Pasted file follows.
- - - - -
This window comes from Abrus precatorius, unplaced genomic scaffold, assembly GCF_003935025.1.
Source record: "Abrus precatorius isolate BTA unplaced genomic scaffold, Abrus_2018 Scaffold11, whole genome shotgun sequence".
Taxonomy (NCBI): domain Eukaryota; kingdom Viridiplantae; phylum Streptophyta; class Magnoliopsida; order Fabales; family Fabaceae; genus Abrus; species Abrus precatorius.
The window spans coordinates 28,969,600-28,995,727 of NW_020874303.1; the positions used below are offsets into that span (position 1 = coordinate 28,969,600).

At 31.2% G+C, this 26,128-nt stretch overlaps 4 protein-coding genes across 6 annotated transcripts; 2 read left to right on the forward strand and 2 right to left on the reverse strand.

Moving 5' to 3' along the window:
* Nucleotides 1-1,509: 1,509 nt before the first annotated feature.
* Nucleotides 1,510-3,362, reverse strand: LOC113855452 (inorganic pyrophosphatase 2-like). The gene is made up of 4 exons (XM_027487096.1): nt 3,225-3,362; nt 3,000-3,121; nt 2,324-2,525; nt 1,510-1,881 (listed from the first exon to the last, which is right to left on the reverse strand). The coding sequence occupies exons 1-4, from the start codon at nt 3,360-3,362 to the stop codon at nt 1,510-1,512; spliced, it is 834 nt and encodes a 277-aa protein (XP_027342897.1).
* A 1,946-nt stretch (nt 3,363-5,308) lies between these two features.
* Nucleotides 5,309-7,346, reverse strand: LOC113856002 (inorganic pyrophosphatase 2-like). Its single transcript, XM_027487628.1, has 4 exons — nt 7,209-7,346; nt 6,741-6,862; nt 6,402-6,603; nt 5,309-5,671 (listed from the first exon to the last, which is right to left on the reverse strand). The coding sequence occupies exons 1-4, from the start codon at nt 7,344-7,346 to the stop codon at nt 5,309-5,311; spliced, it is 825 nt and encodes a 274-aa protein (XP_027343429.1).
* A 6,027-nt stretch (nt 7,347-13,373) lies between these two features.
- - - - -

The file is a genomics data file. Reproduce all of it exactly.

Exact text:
This window comes from Abrus precatorius, unplaced genomic scaffold, assembly GCF_003935025.1.
Source record: "Abrus precatorius isolate BTA unplaced genomic scaffold, Abrus_2018 Scaffold11, whole genome shotgun sequence".
Taxonomy (NCBI): domain Eukaryota; kingdom Viridiplantae; phylum Streptophyta; class Magnoliopsida; order Fabales; family Fabaceae; genus Abrus; species Abrus precatorius.
The window spans coordinates 28,969,600-28,995,727 of NW_020874303.1; the positions used below are offsets into that span (position 1 = coordinate 28,969,600).

At 31.2% G+C, this 26,128-nt stretch overlaps 4 protein-coding genes across 6 annotated transcripts; 2 read left to right on the forward strand and 2 right to left on the reverse strand.

Moving 5' to 3' along the window:
* Nucleotides 1-1,509: 1,509 nt before the first annotated feature.
* Nucleotides 1,510-3,362, reverse strand: LOC113855452 (inorganic pyrophosphatase 2-like). The gene is made up of 4 exons (XM_027487096.1): nt 3,225-3,362; nt 3,000-3,121; nt 2,324-2,525; nt 1,510-1,881 (listed from the first exon to the last, which is right to left on the reverse strand). The coding sequence occupies exons 1-4, from the start codon at nt 3,360-3,362 to the stop codon at nt 1,510-1,512; spliced, it is 834 nt and encodes a 277-aa protein (XP_027342897.1).
* A 1,946-nt stretch (nt 3,363-5,308) lies between these two features.
* Nucleotides 5,309-7,346, reverse strand: LOC113856002 (inorganic pyrophosphatase 2-like). Its single transcript, XM_027487628.1, has 4 exons — nt 7,209-7,346; nt 6,741-6,862; nt 6,402-6,603; nt 5,309-5,671 (listed from the first exon to the last, which is right to left on the reverse strand). The coding sequence occupies exons 1-4, from the start codon at nt 7,344-7,346 to the stop codon at nt 5,309-5,311; spliced, it is 825 nt and encodes a 274-aa protein (XP_027343429.1).
* A 6,027-nt stretch (nt 7,347-13,373) lies between these two features.